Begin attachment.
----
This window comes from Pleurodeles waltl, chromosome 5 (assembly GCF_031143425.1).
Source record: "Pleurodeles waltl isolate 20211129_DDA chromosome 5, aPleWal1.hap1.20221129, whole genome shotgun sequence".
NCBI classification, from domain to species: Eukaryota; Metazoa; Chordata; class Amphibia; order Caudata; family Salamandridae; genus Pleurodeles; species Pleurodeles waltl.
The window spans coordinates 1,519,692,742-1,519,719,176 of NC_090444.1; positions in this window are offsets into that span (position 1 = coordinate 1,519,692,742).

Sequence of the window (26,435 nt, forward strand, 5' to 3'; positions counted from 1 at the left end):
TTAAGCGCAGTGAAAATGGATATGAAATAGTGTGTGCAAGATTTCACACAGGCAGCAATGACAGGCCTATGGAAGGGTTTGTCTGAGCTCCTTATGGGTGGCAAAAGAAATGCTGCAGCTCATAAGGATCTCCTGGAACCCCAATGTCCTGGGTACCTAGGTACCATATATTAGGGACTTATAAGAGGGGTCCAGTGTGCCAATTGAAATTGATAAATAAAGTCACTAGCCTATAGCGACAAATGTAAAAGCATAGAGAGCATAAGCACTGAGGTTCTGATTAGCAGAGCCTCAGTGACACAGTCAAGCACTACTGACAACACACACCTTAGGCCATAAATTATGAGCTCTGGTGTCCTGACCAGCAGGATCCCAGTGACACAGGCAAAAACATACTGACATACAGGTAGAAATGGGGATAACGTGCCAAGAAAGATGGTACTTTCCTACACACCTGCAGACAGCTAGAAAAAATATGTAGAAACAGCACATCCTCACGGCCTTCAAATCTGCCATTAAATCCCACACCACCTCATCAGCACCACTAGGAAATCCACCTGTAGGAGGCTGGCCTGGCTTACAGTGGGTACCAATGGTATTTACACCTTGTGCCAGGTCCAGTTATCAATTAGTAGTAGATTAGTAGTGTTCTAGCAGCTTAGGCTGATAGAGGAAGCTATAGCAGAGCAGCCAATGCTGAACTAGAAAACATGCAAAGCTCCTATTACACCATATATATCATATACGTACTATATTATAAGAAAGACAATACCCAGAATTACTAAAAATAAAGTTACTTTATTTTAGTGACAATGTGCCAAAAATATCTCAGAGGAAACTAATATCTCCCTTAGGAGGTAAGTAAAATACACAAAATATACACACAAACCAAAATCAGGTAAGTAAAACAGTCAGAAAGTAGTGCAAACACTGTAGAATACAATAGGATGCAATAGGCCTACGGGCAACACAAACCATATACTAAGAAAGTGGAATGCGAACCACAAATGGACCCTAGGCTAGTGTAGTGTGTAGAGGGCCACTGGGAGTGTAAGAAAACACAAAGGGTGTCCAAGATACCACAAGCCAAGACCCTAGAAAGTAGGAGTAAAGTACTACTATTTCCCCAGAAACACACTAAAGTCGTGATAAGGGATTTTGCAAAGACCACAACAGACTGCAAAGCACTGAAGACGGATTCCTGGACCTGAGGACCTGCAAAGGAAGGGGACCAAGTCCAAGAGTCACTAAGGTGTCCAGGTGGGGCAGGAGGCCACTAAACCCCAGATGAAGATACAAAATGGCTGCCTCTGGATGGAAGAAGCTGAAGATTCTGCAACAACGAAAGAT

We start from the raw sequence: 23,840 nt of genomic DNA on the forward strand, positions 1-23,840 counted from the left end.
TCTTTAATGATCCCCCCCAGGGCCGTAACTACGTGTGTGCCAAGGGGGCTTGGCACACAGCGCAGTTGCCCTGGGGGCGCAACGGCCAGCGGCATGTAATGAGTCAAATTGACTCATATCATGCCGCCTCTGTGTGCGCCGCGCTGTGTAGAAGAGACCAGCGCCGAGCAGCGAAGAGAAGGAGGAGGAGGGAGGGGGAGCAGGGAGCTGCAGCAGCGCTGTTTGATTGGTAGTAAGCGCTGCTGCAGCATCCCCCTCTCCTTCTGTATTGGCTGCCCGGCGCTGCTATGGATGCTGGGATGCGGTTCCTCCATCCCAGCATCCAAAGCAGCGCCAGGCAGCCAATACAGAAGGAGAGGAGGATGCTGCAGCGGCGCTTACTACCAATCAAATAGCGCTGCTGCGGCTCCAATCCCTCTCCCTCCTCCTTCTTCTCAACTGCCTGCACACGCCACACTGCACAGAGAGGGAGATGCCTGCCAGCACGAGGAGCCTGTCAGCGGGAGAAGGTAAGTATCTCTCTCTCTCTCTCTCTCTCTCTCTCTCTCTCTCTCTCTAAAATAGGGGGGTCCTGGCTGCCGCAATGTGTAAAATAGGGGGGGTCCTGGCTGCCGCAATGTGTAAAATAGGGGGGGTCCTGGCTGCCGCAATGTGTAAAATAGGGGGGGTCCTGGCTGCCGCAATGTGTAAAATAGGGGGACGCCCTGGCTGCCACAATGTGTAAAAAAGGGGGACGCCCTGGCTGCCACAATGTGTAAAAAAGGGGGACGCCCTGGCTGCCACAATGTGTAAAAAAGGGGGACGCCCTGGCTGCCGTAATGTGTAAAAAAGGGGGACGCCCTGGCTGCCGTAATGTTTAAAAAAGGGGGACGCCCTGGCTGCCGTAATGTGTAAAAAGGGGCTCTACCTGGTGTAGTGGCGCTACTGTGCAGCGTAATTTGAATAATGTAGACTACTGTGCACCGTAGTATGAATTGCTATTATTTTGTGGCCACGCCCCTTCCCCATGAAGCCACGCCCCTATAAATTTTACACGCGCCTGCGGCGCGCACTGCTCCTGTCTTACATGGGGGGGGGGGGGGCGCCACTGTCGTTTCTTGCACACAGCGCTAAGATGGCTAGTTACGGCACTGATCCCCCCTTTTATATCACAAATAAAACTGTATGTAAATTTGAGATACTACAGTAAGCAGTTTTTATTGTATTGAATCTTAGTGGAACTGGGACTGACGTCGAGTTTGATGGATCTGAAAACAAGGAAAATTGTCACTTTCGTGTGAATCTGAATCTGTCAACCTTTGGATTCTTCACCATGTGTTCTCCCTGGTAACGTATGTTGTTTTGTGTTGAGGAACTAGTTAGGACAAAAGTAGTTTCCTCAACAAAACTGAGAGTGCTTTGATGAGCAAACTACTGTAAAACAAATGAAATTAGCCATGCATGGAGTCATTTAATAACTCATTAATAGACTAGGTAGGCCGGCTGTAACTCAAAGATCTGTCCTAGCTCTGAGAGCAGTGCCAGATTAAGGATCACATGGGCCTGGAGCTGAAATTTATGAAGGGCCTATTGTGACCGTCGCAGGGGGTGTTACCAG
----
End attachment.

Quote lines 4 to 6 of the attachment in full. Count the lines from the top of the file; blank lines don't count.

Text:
The window spans coordinates 1,519,692,742-1,519,719,176 of NC_090444.1; positions in this window are offsets into that span (position 1 = coordinate 1,519,692,742).

Sequence of the window (26,435 nt, forward strand, 5' to 3'; positions counted from 1 at the left end):
TTAAGCGCAGTGAAAATGGATATGAAATAGTGTGTGCAAGATTTCACACAGGCAGCAATGACAGGCCTATGGAAGGGTTTGTCTGAGCTCCTTATGGGTGGCAAAAGAAATGCTGCAGCTCATAAGGATCTCCTGGAACCCCAATGTCCTGGGTACCTAGGTACCATATATTAGGGACTTATAAGAGGGGTCCAGTGTGCCAATTGAAATTGATAAATAAAGTCACTAGCCTATAGCGACAAATGTAAAAGCATAGAGAGCATAAGCACTGAGGTTCTGATTAGCAGAGCCTCAGTGACACAGTCAAGCACTACTGACAACACACACCTTAGGCCATAAATTATGAGCTCTGGTGTCCTGACCAGCAGGATCCCAGTGACACAGGCAAAAACATACTGACATACAGGTAGAAATGGGGATAACGTGCCAAGAAAGATGGTACTTTCCTACACACCTGCAGACAGCTAGAAAAAATATGTAGAAACAGCACATCCTCACGGCCTTCAAATCTGCCATTAAATCCCACACCACCTCATCAGCACCACTAGGAAATCCACCTGTAGGAGGCTGGCCTGGCTTACAGTGGGTACCAATGGTATTTACACCTTGTGCCAGGTCCAGTTATCAATTAGTAGTAGATTAGTAGTGTTCTAGCAGCTTAGGCTGATAGAGGAAGCTATAGCAGAGCAGCCAATGCTGAACTAGAAAACATGCAAAGCTCCTATTACACCATATATATCATATACGTACTATATTATAAGAAAGACAATACCCAGAATTACTAAAAATAAAGTTACTTTATTTTAGTGACAATGTGCCAAAAATATCTCAGAGGAAACTAATATCTCCCTTAGGAGGTAAGTAAAATACACAAAATATACACACAAACCAAAATCAGGTAAGTAAAACAGTCAGAAAGTAGTGCAAACACTGTAGAATACAATAGGATGCAATAGGCCTACGGGCAACACAAACCATATACTAAGAAAGTGGAATGCGAACCACAAATGGACCCTAGGCTAGTGTAGTGTGTAGAGGGCCACTGGGAGTGTAAGAAAACACAAAGGGTGTCCAAGATACCACAAGCCAAGACCCTAGAAAGTAGGAGTAAAGTACTACTATTTCCCCAGAAACACACTAAAGTCGTGATAAGGGATTTTGCAAAGACCACAACAGACTGCAAAGCACTGAAGACGGATTCCTGGACCTGAGGACCTGCAAAGGAAGGGGACCAAGTCCAAGAGTCACTAAGGTGTCCAGGTGGGGCAGGAGGCCACTAAACCCCAGATGAAGATACAAAATGGCTGCCTCTGGATGGAAGAAGCTGAAGATTCTGCAACAACGAAAGAT